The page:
The shellacking of Facebook (FB) for over a week of scandal-ridden headlines has created that rare beast in the jungle of tech stocks: a “value” play. Facebook has a trailing P/E of 29.6 and a forward P/E of 17.9. Quarterly earnings growth is running at 19.6% year-over-year. According to briefing.com year-over-year revenue growth has run from 44% to 49% for each of the last 4 quarters. This looks like a deal…except of course FB has become “cheap(er)” for a reason.
When I stubbornly targeted Facebook for accumulation into the panic as the headlines broke about the abuse of user data by Cambridge Analytics, I positioned myself for a rally starting by the early part of the last week of March (the coming week). Instead, FB now looks poised for more imminent losses as a broken stock.
Facebook (FB) became a broken stock by confirming a breakdown below its uptrending 200DMA Source: FreeStockCharts.com
The above chart shows how FB was on the edge of conquering resistance at its 50MDA when the scandal from Cambridge Analytics broke and gapped the stock back below its 50DMA. The uptrending 200DMA also survived two previous tests. Even after the first day of post-scandal selling, buyers managed to take FB back to its 200DMA support. For the next 4 trading days buyers tried to defend FB’s stock; each attempt took a slightly different form. Each day, the end result was the same: closes at or below the lower-Bollinger Band (BB). Friday’s 3.3% loss took FB to an 8-month low and closed the stock further below its lower-BB than its has closed in a very long time.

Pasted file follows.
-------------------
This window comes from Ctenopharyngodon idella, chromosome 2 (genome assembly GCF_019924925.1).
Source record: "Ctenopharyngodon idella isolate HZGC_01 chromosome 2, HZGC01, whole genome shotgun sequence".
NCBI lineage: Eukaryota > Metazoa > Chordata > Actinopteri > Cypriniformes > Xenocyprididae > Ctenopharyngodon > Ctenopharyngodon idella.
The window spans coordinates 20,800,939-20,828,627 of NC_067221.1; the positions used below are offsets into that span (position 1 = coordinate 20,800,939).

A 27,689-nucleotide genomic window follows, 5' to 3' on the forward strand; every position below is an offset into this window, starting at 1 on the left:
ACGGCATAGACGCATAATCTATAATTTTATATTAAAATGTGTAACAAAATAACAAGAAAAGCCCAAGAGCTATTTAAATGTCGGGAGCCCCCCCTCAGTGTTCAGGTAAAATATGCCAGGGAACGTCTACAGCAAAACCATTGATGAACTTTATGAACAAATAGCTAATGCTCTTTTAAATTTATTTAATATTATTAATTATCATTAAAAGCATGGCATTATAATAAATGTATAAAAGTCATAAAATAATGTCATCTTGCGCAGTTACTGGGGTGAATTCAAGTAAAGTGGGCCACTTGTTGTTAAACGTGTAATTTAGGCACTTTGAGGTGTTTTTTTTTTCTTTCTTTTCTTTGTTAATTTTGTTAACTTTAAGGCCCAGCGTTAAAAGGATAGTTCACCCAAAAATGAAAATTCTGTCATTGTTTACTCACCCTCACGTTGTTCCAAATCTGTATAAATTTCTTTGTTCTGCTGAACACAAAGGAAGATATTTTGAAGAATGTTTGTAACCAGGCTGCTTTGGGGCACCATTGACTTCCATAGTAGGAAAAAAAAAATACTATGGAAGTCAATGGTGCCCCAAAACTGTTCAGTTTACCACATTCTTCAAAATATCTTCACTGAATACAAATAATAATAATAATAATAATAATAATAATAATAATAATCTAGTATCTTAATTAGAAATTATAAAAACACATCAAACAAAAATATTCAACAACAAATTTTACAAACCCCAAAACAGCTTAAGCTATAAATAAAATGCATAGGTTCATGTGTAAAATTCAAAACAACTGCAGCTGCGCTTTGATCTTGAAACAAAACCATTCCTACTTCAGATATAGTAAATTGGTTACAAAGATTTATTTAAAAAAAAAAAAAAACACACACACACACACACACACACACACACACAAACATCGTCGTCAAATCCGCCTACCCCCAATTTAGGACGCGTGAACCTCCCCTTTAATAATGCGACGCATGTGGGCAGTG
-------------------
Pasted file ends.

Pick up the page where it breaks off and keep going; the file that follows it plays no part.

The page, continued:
I tried to remain optimistic that my rebound scenario would play out. Wednesday’s gain in particular fooled me as FB briefly peered over its 200DMA. It never occurred to me at that time to start buying puts as a hedge for my position.
Yet, perhaps the biggest thing I missed was Facebook’s long streak of under-performance relative to its other large cap tech peers in the PowerShares QQQ ETF (QQQ). Facebook’s relative performance peaked in July, 2017 and has declined ever since. Facebook’s relative performance has returned to its early 2017 level.